Naïve Cronyism and Neutral Competence: Patronage, Performance, and Policy Agreement in Executive Appointments
Journal of Public Administration Research and Theory, Vol. 25, Issue 2, pp. 341-372, 2015
45 Pages Posted: 10 Mar 2014 Last revised: 4 Jan 2016
Date Written: 2015
Much of the bureaucratic literature suggests that, when staffing the bureaucracy, executives want agents who are both responsive to their political needs and possess the competence needed to fulfill their directives. However, institutional barriers — such as the requirement for legislative confirmation — exist that may make pursuing a strategy of responsive competence difficult, if not impossible. Here, I examine a model of bureaucratic appointments that allows for informationally imperfect agencies. I show that when legislative assent is required, tradeoffs between ideology and either patronage or agency performance — or both — are often required to ensure legislative confirmation. The same dynamics are not present for unilateral appointments. Finally, using a dataset that incorporates the ideologies of federal program managers, the performance of federal programs, and whether program managers were patronage appointees, I conduct a series of empirical tests that support the model’s predictions.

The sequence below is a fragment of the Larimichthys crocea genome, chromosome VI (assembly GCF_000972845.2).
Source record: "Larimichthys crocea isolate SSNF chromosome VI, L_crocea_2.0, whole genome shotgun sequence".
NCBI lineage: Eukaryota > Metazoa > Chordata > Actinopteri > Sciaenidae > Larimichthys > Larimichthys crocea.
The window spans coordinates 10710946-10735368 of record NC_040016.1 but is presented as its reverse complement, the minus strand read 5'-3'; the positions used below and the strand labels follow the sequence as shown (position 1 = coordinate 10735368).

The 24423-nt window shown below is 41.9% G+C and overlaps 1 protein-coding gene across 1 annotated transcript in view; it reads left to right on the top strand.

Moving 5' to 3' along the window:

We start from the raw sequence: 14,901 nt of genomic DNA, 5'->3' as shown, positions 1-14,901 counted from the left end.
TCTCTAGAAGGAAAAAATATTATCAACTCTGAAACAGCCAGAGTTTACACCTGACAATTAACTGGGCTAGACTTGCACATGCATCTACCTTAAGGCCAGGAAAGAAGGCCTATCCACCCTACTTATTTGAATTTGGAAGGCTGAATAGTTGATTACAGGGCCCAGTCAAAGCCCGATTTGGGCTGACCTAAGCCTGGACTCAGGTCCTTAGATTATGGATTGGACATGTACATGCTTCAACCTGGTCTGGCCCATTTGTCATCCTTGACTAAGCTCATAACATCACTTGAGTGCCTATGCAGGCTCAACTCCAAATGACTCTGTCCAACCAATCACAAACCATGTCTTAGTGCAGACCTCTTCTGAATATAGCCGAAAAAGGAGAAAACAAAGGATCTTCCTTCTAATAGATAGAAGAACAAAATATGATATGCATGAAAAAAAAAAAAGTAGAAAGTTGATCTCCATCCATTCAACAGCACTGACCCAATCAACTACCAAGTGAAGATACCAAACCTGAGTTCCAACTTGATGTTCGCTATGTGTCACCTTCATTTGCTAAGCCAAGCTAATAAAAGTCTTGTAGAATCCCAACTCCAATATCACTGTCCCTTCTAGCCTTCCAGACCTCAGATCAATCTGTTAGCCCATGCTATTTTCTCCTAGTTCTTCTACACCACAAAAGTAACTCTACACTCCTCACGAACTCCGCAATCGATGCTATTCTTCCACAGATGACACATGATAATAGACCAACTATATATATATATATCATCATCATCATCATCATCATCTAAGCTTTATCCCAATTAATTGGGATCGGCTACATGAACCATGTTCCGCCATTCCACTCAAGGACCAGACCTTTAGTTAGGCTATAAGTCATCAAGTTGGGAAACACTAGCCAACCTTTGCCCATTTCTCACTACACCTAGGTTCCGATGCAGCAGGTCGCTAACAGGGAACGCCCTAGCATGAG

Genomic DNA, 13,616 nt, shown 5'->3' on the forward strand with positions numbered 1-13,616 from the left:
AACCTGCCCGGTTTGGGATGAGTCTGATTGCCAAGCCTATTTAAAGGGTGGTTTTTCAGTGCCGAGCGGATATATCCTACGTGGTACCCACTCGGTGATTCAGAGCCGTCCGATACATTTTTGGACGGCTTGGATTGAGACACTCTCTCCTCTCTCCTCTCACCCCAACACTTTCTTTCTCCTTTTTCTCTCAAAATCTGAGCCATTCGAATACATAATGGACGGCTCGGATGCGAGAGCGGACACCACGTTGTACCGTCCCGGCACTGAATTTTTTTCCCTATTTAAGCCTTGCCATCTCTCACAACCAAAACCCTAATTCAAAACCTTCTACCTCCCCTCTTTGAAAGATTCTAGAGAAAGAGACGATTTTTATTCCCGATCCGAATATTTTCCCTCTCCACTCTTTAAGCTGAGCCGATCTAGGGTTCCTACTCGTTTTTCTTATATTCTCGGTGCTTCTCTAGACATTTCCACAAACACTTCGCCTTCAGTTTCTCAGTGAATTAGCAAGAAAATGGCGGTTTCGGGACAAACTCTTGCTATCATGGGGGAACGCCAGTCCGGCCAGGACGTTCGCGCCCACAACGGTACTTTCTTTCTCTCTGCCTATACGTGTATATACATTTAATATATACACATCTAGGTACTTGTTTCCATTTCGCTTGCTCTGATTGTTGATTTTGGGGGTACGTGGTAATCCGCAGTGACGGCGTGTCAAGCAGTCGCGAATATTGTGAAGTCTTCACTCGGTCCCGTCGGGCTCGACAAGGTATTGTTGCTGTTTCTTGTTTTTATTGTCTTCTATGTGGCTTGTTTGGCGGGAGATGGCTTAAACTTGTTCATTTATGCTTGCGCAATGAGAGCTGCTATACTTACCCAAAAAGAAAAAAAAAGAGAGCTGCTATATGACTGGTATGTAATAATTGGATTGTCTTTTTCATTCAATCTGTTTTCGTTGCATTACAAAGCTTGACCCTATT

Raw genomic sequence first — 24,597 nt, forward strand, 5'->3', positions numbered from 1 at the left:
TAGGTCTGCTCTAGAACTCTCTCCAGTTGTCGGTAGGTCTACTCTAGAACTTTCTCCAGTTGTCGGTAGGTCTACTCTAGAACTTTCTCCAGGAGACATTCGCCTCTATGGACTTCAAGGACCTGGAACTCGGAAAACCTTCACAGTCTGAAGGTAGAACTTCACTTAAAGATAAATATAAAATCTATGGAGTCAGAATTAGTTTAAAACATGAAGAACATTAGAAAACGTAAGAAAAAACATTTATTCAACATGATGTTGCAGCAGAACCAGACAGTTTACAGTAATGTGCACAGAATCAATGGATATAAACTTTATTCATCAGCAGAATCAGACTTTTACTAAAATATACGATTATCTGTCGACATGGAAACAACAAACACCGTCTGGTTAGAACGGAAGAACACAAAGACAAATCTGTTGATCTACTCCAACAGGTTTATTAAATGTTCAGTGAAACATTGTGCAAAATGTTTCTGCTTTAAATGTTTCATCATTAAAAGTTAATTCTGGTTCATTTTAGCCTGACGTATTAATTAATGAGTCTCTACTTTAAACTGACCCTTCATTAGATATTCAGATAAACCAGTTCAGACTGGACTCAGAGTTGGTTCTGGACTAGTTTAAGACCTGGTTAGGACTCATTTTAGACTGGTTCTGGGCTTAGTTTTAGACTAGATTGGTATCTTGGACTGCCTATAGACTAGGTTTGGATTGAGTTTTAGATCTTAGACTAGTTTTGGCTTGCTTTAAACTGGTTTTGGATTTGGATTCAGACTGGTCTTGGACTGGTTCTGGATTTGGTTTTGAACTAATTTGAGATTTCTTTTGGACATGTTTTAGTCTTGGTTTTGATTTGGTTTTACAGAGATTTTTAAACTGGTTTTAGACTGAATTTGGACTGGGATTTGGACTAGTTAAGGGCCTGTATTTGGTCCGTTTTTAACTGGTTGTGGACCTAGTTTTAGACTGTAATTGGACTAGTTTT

Keywords: appointments, bureaucracy, presidency, executive agencies
JEL Classification: D7, D70, D73
Suggested Citation: Suggested Citation